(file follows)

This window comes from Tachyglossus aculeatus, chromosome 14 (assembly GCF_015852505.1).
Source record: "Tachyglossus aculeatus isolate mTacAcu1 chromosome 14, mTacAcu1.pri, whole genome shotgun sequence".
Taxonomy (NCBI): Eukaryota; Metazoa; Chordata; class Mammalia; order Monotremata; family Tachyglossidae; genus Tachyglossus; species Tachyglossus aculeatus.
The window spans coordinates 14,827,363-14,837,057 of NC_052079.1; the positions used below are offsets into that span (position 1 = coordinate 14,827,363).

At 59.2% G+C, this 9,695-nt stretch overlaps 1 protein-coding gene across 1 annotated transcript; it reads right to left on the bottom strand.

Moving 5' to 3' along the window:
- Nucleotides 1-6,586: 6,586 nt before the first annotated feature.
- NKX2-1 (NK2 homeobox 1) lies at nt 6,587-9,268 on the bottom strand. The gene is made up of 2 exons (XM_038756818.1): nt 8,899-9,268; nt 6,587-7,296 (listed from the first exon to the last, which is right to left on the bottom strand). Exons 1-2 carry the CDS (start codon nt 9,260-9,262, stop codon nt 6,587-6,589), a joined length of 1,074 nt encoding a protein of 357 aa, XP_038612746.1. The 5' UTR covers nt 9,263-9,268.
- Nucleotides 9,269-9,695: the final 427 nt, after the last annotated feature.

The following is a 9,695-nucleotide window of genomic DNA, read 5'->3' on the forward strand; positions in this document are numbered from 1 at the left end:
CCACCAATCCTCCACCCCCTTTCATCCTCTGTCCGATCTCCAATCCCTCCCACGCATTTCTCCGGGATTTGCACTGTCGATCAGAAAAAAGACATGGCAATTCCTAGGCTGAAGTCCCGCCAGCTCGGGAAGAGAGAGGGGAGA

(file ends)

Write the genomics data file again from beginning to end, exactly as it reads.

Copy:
This window comes from Tachyglossus aculeatus, chromosome 14 (assembly GCF_015852505.1).
Source record: "Tachyglossus aculeatus isolate mTacAcu1 chromosome 14, mTacAcu1.pri, whole genome shotgun sequence".
Taxonomy (NCBI): Eukaryota; Metazoa; Chordata; class Mammalia; order Monotremata; family Tachyglossidae; genus Tachyglossus; species Tachyglossus aculeatus.
The window spans coordinates 14,827,363-14,837,057 of NC_052079.1; the positions used below are offsets into that span (position 1 = coordinate 14,827,363).

At 59.2% G+C, this 9,695-nt stretch overlaps 1 protein-coding gene across 1 annotated transcript; it reads right to left on the bottom strand.

Moving 5' to 3' along the window:
- Nucleotides 1-6,586: 6,586 nt before the first annotated feature.
- NKX2-1 (NK2 homeobox 1) lies at nt 6,587-9,268 on the bottom strand. The gene is made up of 2 exons (XM_038756818.1): nt 8,899-9,268; nt 6,587-7,296 (listed from the first exon to the last, which is right to left on the bottom strand). Exons 1-2 carry the CDS (start codon nt 9,260-9,262, stop codon nt 6,587-6,589), a joined length of 1,074 nt encoding a protein of 357 aa, XP_038612746.1. The 5' UTR covers nt 9,263-9,268.
- Nucleotides 9,269-9,695: the final 427 nt, after the last annotated feature.

The following is a 9,695-nucleotide window of genomic DNA, read 5'->3' on the forward strand; positions in this document are numbered from 1 at the left end:
CCACCAATCCTCCACCCCCTTTCATCCTCTGTCCGATCTCCAATCCCTCCCACGCATTTCTCCGGGATTTGCACTGTCGATCAGAAAAAAGACATGGCAATTCCTAGGCTGAAGTCCCGCCAGCTCGGGAAGAGAGAGGGGAGA